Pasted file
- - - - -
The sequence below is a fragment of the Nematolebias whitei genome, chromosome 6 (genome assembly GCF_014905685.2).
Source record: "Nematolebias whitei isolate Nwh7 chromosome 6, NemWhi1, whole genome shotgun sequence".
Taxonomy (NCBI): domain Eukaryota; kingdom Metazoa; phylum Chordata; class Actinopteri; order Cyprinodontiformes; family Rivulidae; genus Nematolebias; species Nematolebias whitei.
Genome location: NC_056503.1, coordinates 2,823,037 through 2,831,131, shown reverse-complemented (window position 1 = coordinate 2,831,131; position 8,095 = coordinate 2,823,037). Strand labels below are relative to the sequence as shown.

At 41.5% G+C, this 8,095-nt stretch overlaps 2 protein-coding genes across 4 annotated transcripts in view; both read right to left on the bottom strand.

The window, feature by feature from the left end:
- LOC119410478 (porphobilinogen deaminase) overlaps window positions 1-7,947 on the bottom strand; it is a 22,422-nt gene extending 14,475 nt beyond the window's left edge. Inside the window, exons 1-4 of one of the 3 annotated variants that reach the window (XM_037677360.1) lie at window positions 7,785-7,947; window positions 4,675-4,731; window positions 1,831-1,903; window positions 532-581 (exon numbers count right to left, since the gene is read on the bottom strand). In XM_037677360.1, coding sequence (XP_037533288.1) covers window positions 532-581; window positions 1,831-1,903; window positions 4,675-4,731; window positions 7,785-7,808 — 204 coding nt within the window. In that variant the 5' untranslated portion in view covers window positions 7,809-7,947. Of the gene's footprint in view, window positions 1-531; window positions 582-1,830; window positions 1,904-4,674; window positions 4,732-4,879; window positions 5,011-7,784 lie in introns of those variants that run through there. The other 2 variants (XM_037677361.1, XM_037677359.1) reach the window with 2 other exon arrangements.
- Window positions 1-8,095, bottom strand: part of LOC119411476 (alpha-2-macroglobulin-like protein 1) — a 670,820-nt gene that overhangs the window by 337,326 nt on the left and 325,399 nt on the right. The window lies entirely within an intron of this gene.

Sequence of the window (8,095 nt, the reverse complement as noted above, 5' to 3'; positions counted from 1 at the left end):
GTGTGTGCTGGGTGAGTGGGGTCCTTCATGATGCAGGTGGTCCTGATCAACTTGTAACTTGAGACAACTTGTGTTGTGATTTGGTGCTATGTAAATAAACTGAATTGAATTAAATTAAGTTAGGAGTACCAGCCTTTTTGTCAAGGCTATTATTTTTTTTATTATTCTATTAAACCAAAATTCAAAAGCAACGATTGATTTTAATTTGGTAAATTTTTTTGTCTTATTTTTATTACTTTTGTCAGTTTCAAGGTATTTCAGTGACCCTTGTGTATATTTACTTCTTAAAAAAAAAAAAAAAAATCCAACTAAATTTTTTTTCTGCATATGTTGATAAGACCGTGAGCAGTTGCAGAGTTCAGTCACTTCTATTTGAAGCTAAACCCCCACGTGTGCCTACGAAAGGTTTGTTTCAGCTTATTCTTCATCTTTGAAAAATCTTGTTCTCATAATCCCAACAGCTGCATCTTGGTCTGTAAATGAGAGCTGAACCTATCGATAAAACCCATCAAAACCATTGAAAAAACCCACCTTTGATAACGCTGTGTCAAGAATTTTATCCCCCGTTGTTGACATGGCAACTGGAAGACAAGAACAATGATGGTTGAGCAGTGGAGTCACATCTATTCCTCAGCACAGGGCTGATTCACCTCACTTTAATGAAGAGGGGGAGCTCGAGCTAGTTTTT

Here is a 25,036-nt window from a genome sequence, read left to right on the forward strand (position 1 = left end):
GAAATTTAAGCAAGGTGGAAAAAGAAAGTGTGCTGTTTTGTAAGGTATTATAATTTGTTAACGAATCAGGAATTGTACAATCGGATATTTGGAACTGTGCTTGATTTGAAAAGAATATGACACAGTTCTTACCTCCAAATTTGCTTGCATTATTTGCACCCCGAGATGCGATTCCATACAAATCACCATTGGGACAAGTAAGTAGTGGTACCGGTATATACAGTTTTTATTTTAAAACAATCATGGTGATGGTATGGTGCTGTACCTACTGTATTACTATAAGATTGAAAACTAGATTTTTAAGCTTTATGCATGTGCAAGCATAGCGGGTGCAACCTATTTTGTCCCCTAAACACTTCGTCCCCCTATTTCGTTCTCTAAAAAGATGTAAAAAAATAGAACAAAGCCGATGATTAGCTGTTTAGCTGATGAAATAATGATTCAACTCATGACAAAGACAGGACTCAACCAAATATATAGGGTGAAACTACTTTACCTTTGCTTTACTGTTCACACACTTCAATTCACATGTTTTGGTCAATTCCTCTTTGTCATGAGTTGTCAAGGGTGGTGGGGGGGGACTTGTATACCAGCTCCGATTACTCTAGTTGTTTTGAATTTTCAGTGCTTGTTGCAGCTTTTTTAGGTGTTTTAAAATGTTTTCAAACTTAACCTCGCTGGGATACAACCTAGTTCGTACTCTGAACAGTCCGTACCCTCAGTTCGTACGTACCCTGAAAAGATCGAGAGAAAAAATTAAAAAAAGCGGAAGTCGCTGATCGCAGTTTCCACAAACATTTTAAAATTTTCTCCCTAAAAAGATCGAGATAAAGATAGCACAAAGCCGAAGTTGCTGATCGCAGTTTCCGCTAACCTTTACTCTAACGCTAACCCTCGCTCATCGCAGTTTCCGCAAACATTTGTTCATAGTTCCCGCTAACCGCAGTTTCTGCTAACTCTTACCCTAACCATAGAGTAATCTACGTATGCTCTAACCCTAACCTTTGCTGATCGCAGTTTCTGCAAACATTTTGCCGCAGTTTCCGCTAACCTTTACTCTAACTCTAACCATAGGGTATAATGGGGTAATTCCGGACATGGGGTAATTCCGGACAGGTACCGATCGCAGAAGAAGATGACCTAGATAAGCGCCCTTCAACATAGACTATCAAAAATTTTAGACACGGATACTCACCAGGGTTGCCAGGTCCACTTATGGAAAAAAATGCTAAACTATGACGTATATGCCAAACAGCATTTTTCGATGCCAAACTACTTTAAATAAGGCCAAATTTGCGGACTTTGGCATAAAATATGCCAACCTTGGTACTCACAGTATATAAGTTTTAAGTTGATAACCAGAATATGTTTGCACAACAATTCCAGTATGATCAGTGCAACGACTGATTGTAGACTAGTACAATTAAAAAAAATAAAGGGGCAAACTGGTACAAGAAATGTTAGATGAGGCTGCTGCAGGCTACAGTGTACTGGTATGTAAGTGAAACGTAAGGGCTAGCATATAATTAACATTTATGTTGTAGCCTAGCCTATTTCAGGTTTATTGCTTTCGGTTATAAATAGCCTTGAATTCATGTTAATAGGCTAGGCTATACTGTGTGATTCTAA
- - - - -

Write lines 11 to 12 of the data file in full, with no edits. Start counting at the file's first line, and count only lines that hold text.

Here is a 25,036-nt window from a genome sequence, read left to right on the forward strand (position 1 = left end):
GAAATTTAAGCAAGGTGGAAAAAGAAAGTGTGCTGTTTTGTAAGGTATTATAATTTGTTAACGAATCAGGAATTGTACAATCGGATATTTGGAACTGTGCTTGATTTGAAAAGAATATGACACAGTTCTTACCTCCAAATTTGCTTGCATTATTTGCACCCCGAGATGCGATTCCATACAAATCACCATTGGGACAAGTAAGTAGTGGTACCGGTATATACAGTTTTTATTTTAAAACAATCATGGTGATGGTATGGTGCTGTACCTACTGTATTACTATAAGATTGAAAACTAGATTTTTAAGCTTTATGCATGTGCAAGCATAGCGGGTGCAACCTATTTTGTCCCCTAAACACTTCGTCCCCCTATTTCGTTCTCTAAAAAGATGTAAAAAAATAGAACAAAGCCGATGATTAGCTGTTTAGCTGATGAAATAATGATTCAACTCATGACAAAGACAGGACTCAACCAAATATATAGGGTGAAACTACTTTACCTTTGCTTTACTGTTCACACACTTCAATTCACATGTTTTGGTCAATTCCTCTTTGTCATGAGTTGTCAAGGGTGGTGGGGGGGGACTTGTATACCAGCTCCGATTACTCTAGTTGTTTTGAATTTTCAGTGCTTGTTGCAGCTTTTTTAGGTGTTTTAAAATGTTTTCAAACTTAACCTCGCTGGGATACAACCTAGTTCGTACTCTGAACAGTCCGTACCCTCAGTTCGTACGTACCCTGAAAAGATCGAGAGAAAAAATTAAAAAAAGCGGAAGTCGCTGATCGCAGTTTCCACAAACATTTTAAAATTTTCTCCCTAAAAAGATCGAGATAAAGATAGCACAAAGCCGAAGTTGCTGATCGCAGTTTCCGCTAACCTTTACTCTAACGCTAACCCTCGCTCATCGCAGTTTCCGCAAACATTTGTTCATAGTTCCCGCTAACCGCAGTTTCTGCTAACTCTTACCCTAACCATAGAGTAATCTACGTATGCTCTAACCCTAACCTTTGCTGATCGCAGTTTCTGCAAACATTTTGCCGCAGTTTCCGCTAACCTTTACTCTAACTCTAACCATAGGGTATAATGGGGTAATTCCGGACATGGGGTAATTCCGGACAGGTACCGATCGCAGAAGAAGATGACCTAGATAAGCGCCCTTCAACATAGACTATCAAAAATTTTAGACACGGATACTCACCAGGGTTGCCAGGTCCACTTATGGAAAAAAATGCTAAACTATGACGTATATGCCAAACAGCATTTTTCGATGCCAAACTACTTTAAATAAGGCCAAATTTGCGGACTTTGGCATAAAATATGCCAACCTTGGTACTCACAGTATATAAGTTTTAAGTTGATAACCAGAATATGTTTGCACAACAATTCCAGTATGATCAGTGCAACGACTGATTGTAGACTAGTACAATTAAAAAAAATAAAGGGGCAAACTGGTACAAGAAATGTTAGATGAGGCTGCTGCAGGCTACAGTGTACTGGTATGTAAGTGAAACGTAAGGGCTAGCATATAATTAACATTTATGTTGTAGCCTAGCCTATTTCAGGTTTATTGCTTTCGGTTATAAATAGCCTTGAATTCATGTTAATAGGCTAGGCTATACTGTGTGATTCTAA